In addition to sussing out how healthcare providers perceive direct-to-consumer ads, the Food & Drug Administration is giving consumer information the once-over, this time to see if the copy agencies and drug makers have been sweating over is meaningful for patients.

The key issue in this study is composite score, which averages individual endpoints for products. The FDA is going to use an allergy medication label in the study, and in this context, the composite score would take into effect the drug’s impact on symptoms such as runny noses, congestion and sneezing. The regulator says what might get lost is that “although a drug may have a significantly better score overall, it may not have a significantly better score on a particular aspect,” like sneezing. FDA says the goal is to come up with labels that will make this greater-than-less-than equation more obvious, and also notes that there is little research indicating if the current state of affairs is working.

The agency wants to know:

  • If consumers understand what a composite score is/means
  • If consumers understand how efficacy is measured
  • If DTC ads with composite scores influence drug perception
  • If presenting composite scores in a different way will improve comprehension and decision-making

The study will come in two parts. First, consumers will be presented with ads and asked questions to assess their understanding that a composite score was used and how the efficacy and perceived risk relate to the scores. Composite scores will then be explained and subjects will be asked a new round of questions to see how this additional information affects how they understand the drug.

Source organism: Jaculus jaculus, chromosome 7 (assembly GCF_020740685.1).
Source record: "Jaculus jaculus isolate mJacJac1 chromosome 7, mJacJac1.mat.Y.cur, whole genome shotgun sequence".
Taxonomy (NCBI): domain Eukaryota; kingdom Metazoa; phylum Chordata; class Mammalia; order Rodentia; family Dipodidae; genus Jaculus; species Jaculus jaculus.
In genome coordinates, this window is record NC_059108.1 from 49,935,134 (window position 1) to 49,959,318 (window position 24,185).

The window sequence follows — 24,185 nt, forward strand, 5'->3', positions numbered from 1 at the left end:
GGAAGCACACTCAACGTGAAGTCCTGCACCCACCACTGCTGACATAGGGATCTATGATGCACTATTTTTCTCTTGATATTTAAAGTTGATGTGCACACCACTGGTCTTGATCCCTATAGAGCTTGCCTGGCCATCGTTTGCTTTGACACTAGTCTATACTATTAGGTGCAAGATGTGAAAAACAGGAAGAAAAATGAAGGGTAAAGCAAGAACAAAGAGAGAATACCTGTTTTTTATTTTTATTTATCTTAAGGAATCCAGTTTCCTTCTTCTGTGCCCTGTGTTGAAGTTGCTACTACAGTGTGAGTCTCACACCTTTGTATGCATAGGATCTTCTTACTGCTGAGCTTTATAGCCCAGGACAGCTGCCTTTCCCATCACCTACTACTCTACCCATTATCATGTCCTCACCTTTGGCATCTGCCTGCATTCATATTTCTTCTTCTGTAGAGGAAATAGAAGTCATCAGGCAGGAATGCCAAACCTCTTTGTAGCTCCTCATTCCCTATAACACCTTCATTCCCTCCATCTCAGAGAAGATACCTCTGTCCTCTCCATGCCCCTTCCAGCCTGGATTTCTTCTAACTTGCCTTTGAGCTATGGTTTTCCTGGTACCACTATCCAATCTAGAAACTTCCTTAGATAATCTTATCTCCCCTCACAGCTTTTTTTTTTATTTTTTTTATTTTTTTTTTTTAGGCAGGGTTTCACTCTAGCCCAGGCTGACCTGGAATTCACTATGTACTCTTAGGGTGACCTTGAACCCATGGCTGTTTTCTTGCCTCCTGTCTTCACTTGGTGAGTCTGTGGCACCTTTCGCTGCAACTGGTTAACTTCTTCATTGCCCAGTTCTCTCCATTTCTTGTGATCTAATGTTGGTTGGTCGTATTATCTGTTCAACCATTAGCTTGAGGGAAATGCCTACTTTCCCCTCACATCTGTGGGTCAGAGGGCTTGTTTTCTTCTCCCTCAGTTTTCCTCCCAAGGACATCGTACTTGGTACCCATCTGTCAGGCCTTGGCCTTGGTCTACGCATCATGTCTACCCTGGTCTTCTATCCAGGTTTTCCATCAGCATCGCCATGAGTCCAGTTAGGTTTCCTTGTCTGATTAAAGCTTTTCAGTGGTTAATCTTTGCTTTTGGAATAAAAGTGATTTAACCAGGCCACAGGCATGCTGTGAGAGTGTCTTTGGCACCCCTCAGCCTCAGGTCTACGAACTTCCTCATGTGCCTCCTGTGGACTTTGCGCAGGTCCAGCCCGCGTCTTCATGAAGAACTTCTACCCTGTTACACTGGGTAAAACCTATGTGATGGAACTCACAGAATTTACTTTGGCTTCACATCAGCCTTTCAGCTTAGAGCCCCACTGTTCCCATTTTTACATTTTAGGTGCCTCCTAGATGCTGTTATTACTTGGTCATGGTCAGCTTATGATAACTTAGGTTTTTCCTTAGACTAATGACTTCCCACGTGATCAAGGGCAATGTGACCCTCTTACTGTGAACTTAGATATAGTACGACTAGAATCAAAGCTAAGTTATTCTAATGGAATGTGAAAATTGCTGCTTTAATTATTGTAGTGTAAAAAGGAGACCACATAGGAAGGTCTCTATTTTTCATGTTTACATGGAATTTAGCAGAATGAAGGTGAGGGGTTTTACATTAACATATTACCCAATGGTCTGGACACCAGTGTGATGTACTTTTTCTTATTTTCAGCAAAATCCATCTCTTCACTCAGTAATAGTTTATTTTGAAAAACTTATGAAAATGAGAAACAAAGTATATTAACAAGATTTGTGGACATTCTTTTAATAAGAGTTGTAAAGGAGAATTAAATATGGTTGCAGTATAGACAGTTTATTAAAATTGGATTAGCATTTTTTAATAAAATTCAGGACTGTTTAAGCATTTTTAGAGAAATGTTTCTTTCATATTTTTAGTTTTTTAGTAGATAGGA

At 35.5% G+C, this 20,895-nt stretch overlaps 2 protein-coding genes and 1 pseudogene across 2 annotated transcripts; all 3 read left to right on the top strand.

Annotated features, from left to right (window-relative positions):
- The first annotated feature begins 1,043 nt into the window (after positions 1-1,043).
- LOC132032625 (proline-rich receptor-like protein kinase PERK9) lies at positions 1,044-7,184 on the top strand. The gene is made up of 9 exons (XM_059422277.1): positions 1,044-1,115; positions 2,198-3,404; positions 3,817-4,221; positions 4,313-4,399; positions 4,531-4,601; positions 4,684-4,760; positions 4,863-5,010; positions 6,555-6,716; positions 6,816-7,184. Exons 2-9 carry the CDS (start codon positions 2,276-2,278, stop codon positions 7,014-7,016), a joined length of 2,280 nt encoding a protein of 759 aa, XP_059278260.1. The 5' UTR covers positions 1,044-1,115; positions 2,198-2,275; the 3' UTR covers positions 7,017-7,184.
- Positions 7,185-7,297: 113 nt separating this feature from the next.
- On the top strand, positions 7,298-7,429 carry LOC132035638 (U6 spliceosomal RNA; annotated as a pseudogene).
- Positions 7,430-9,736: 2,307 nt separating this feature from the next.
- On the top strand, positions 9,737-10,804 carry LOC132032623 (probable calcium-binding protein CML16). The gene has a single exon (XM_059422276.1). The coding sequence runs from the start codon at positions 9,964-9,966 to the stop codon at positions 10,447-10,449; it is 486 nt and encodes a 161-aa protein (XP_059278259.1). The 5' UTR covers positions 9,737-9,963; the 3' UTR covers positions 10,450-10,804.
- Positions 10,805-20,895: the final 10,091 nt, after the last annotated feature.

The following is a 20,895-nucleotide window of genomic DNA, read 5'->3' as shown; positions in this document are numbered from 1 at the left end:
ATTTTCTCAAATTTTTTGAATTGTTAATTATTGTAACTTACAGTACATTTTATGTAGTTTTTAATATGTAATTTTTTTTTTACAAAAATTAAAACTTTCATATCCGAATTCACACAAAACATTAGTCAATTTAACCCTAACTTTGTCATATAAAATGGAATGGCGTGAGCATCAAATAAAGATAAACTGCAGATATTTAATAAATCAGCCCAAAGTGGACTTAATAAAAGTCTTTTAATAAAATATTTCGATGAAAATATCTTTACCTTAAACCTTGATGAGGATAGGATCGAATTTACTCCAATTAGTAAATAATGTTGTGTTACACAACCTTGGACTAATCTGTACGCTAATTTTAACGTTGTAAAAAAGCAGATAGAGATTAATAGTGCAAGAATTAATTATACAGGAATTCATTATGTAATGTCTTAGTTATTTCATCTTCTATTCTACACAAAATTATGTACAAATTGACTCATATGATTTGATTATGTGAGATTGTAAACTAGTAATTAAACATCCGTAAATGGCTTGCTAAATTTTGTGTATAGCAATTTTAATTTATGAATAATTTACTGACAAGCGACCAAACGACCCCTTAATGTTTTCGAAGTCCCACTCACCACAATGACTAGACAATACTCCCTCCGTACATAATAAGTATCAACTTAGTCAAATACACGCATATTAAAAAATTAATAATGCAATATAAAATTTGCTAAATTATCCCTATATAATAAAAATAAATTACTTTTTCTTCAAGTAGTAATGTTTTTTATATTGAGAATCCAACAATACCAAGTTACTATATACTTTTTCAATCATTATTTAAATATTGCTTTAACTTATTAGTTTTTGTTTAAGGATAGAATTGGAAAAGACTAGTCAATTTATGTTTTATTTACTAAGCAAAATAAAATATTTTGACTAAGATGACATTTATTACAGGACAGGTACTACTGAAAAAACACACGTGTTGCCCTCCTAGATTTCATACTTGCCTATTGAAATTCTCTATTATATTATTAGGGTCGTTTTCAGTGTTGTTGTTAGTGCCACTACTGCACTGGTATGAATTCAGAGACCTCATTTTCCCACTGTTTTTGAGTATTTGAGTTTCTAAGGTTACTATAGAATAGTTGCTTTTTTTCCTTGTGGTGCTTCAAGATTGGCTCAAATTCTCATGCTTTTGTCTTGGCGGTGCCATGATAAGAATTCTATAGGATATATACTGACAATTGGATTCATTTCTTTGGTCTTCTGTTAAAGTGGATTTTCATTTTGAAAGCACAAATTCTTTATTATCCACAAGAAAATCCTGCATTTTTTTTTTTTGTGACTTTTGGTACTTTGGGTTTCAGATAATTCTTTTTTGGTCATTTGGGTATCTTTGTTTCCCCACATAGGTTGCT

The second round of testing will focus on the most effective way to explain a drug’s efficacy. Variables will include product indication with no mention of a composite score (“Drug A treats and helps prevent seasonal allergy symptoms”), indication plus symptoms, and indication, composite score and explanation of what the score means (“May not be as effective in addressing each factor individually”).

The test also veers into analogy territory, with one section presenting the efficacy concept as a race. The agency gave the following example: “Drug A’s effectiveness is based on a composite score. A composite score is like a decathlon. In that event, athletes compete in 10 events . . . an athlete may not win all events, but if he or she performs well enough in some events, he or she may be the winner” based on a combined score.